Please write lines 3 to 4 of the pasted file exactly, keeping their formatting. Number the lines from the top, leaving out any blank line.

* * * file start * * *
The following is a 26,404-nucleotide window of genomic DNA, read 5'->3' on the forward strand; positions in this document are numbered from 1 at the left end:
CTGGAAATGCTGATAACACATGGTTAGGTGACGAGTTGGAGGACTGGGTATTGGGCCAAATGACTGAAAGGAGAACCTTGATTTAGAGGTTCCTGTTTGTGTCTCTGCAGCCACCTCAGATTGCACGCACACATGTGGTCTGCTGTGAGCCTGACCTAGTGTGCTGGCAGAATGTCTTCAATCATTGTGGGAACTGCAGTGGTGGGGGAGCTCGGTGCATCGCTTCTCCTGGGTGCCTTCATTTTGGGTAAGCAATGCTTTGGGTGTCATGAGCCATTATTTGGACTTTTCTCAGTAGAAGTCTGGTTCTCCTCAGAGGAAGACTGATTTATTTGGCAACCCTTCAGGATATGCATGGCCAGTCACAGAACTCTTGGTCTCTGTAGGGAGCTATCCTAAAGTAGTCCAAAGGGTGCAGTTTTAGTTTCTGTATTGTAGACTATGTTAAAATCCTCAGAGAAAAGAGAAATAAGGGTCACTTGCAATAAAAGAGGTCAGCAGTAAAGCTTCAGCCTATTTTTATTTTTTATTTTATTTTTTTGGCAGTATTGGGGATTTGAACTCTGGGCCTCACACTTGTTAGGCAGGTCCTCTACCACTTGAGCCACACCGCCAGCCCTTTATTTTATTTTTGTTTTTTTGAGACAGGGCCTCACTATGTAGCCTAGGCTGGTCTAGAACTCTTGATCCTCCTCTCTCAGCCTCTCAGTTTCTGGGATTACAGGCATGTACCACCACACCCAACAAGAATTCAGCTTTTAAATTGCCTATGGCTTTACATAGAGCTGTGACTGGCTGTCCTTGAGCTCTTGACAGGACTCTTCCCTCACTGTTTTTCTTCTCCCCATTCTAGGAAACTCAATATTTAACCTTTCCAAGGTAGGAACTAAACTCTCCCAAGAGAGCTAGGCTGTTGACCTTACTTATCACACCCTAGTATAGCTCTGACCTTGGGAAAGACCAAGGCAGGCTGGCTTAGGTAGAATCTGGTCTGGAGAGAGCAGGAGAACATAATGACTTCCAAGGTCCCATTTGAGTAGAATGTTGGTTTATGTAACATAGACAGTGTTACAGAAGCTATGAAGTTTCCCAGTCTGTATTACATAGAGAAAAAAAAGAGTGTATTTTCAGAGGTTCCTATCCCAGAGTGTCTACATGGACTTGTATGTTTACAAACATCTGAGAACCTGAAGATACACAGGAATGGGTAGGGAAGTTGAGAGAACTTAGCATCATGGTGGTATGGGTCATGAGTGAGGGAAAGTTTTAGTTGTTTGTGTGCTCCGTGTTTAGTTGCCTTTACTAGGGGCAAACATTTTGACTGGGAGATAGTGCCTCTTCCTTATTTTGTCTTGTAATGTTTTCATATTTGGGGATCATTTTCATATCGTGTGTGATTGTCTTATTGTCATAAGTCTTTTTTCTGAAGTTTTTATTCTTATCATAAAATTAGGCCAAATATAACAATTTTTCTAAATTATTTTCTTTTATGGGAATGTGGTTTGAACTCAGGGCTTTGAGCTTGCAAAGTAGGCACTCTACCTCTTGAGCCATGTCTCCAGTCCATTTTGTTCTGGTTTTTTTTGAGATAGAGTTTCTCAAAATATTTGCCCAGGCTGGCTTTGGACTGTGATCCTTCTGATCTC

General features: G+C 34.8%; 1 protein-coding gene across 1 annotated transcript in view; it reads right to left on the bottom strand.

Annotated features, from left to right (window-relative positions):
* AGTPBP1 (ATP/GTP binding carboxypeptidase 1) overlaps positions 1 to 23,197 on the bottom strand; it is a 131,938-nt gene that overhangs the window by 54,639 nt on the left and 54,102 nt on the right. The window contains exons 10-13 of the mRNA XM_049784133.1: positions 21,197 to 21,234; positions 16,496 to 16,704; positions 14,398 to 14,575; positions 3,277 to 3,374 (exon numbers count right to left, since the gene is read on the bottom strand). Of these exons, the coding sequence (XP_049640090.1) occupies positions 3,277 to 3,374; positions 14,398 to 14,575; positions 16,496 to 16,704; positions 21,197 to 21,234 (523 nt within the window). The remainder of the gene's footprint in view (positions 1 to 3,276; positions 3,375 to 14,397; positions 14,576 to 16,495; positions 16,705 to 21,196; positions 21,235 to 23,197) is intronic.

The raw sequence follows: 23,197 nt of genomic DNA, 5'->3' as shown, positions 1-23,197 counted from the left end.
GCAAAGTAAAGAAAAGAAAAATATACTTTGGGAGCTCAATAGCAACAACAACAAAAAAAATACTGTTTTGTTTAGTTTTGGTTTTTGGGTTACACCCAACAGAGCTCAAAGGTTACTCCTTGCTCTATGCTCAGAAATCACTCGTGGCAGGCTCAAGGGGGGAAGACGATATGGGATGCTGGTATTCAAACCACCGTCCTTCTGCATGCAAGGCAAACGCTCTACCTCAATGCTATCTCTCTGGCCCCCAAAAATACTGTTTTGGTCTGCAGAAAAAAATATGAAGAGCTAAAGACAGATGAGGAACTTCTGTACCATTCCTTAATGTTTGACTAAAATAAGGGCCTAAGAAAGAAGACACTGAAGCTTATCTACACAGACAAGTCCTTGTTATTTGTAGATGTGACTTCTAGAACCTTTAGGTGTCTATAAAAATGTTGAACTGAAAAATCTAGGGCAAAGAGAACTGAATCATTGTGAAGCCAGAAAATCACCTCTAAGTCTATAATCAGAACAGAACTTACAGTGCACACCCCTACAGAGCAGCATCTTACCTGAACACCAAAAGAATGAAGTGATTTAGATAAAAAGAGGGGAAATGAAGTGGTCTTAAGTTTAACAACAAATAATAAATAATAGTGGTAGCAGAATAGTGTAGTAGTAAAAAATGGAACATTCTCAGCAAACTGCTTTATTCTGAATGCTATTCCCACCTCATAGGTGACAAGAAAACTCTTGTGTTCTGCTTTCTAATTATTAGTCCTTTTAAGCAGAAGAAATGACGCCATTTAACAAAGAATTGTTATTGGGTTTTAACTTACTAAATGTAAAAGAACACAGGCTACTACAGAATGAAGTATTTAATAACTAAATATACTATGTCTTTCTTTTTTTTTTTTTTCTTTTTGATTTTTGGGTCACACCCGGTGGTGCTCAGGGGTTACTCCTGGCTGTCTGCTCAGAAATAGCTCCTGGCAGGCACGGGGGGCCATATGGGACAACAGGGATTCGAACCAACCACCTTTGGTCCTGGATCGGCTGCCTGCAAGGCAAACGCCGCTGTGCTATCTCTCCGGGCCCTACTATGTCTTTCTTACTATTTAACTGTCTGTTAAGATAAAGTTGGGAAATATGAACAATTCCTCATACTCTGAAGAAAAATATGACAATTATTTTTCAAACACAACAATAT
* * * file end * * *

General features: G+C 34.8%; 1 protein-coding gene across 1 annotated transcript in view; it reads right to left on the bottom strand.

Annotated features, from left to right (window-relative positions):